[I]n the Richard Speck murders, one of the most disturbing details was that the one nurse who survived found refuge under a bed. This notion of her cowering in her confined hiding space while violence consumed every other room of the house is, perhaps, a metaphor for the topsy-turviness of America in 1966. Riots, strikes, and murders are in the news, and there’s a sense that violence and wildness have been unleashed into formerly safe expanses—that refuge is hard to find.
In his book, Duwe cites Speck as the first mass murderer: not the first person to kill multiple people at once, obviously, but the person for whom the category was created:
Looking back on the rampage twenty-five years later, criminologist Thomas Petee said in a 1991 newspaper article that "the Speck case represents the first truly high-profile multiple murder case that we see." While the present study shows there is little truth to this claim, it is clear that his crime attracted an extraordinary amount of attention. It dominated the headlines both at home and abroad.
These comments were based not only on the relatively high body count, but also on the notion that mass murders were exceptionaly rare in the U.S. before 1966…. The apparent paucity of mass killings in the U.S. before 1966 conveyed the impression that the Speck massacre was among the nation's first. Indeed, criminologist James Alan Fox said in 1991 that "mass murder was not something that was in our vocabulary until Richard Speck."
Duwe contends that "mass murder was nearly as common during the 1920s and 1930s as it has been over the last forty years," but because these were familicides and felony-related mass murders (Wikipedia's list of American familicides is extensive), they received far less media attention. By the 1960s, mass media gave Americans much more immediate access to local events; in the 1980s and 1990s, the advent of cable and 24-hour news stations allowed for more immersive coverage; in the past few years, electronic and social media have filled in the cracks—anywhere there's a computer or phone, there's coverage. If mass murders seem more frequent now than 20 years ago, consider the framing effect of media now versus media then.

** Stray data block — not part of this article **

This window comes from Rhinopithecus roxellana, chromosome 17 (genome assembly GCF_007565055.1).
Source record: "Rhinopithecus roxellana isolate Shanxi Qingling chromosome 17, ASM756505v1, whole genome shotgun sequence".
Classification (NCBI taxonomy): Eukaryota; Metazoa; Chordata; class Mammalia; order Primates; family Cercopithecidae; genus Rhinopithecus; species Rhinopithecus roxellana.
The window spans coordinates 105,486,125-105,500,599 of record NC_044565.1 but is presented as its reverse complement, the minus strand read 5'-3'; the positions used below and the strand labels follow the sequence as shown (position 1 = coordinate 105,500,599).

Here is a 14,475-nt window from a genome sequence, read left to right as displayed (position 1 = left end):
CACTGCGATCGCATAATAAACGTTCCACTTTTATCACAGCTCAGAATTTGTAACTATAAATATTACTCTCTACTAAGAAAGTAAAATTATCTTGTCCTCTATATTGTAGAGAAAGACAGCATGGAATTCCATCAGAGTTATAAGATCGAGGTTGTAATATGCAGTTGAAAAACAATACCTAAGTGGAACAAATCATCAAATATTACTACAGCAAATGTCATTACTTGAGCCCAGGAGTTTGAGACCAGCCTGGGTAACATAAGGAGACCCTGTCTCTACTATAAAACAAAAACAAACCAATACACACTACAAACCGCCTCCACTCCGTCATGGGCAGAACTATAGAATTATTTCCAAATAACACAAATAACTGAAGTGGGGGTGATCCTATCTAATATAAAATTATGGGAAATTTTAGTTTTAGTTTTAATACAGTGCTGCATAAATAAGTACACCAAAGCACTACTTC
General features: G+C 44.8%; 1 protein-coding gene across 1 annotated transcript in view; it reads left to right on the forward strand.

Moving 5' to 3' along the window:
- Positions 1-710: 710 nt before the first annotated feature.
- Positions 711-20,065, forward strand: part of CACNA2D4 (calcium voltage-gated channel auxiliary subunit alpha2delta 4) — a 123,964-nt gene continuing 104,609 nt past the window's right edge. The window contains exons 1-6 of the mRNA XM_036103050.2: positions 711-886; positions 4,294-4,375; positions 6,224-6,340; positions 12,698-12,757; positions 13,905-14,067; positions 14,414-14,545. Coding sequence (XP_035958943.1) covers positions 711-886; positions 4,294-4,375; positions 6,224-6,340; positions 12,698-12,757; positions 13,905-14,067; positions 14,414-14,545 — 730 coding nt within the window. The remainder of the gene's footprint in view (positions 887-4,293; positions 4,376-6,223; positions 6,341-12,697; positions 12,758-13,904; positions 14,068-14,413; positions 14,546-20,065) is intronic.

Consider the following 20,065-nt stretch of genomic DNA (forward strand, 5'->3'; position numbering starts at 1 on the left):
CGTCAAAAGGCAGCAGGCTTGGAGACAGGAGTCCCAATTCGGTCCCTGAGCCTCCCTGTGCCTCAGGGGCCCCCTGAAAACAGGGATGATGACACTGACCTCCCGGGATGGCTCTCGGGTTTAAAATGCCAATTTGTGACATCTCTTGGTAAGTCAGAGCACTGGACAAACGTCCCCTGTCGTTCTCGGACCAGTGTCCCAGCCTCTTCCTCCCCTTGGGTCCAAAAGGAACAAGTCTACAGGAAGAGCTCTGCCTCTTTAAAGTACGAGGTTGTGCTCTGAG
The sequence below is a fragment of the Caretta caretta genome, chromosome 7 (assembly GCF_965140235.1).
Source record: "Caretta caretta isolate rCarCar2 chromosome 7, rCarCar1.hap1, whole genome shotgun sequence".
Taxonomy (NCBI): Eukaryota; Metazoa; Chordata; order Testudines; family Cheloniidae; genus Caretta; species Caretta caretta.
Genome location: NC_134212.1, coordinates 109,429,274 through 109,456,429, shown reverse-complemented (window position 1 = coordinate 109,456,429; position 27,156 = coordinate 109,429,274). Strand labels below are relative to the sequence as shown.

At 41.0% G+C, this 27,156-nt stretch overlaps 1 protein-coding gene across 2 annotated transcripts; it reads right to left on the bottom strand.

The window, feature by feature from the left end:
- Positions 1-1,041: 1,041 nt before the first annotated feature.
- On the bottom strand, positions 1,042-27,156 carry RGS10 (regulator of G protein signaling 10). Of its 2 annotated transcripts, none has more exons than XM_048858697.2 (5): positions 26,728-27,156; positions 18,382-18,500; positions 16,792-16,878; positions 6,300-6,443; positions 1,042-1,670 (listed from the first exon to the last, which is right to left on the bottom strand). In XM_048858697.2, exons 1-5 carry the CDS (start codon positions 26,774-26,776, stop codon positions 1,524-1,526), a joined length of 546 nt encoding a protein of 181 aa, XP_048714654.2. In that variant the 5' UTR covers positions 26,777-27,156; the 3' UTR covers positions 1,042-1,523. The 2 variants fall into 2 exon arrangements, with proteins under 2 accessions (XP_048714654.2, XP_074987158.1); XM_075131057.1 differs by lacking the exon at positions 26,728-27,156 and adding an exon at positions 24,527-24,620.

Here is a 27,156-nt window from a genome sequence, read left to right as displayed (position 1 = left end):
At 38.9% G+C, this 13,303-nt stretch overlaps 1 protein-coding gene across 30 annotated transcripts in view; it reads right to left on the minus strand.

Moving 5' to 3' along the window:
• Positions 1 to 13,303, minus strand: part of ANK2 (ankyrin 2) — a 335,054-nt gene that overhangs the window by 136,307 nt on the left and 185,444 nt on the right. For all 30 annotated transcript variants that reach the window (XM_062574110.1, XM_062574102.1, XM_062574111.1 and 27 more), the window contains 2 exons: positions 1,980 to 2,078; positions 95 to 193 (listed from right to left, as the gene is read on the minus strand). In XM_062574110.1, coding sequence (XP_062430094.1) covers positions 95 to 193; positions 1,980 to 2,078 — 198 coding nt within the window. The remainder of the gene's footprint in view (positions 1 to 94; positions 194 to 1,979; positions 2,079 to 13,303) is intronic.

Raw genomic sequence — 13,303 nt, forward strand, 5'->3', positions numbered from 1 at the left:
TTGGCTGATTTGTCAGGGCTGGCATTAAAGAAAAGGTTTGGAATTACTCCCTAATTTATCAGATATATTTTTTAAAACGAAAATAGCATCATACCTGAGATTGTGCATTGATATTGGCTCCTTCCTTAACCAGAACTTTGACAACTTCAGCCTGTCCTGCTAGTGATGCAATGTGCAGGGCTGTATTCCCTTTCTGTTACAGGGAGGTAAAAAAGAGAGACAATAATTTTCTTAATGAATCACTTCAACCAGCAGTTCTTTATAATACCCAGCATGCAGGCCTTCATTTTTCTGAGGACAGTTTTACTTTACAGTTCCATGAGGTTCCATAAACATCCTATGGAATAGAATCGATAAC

But it's not necessarily an argument for the media to pay less attention to such crimes. Duwe suggests that one cause for the decline in mass public shootings in the past decade—a small sample size, as anything having to do with mass murder will inevitably be, but also a substantial drop over the 1990s—is awareness:
The recent drop in mass public shootings is also likely due to better recognition, assessment, and management of those who pose a legitimate threat of committing this type of violence. If there are any lessons that can be learned from the recent American experience with school shootings, it’s that promptly notifying authorities in response to violent threats can make a difference.
When considering any crime, it can't be done in a vacuum. There are sliding scales of demographics, societal conditions—Duwe makes an interesting case that mass shootings follow broader crime trends, as the drop from the 1990s to now implies—and perception to consider in the context of the event's horror. Which is not to say that a slow-motion civil war does not exist, but perhaps it's much slower than the idea suggests.
Image: Chicago Tribune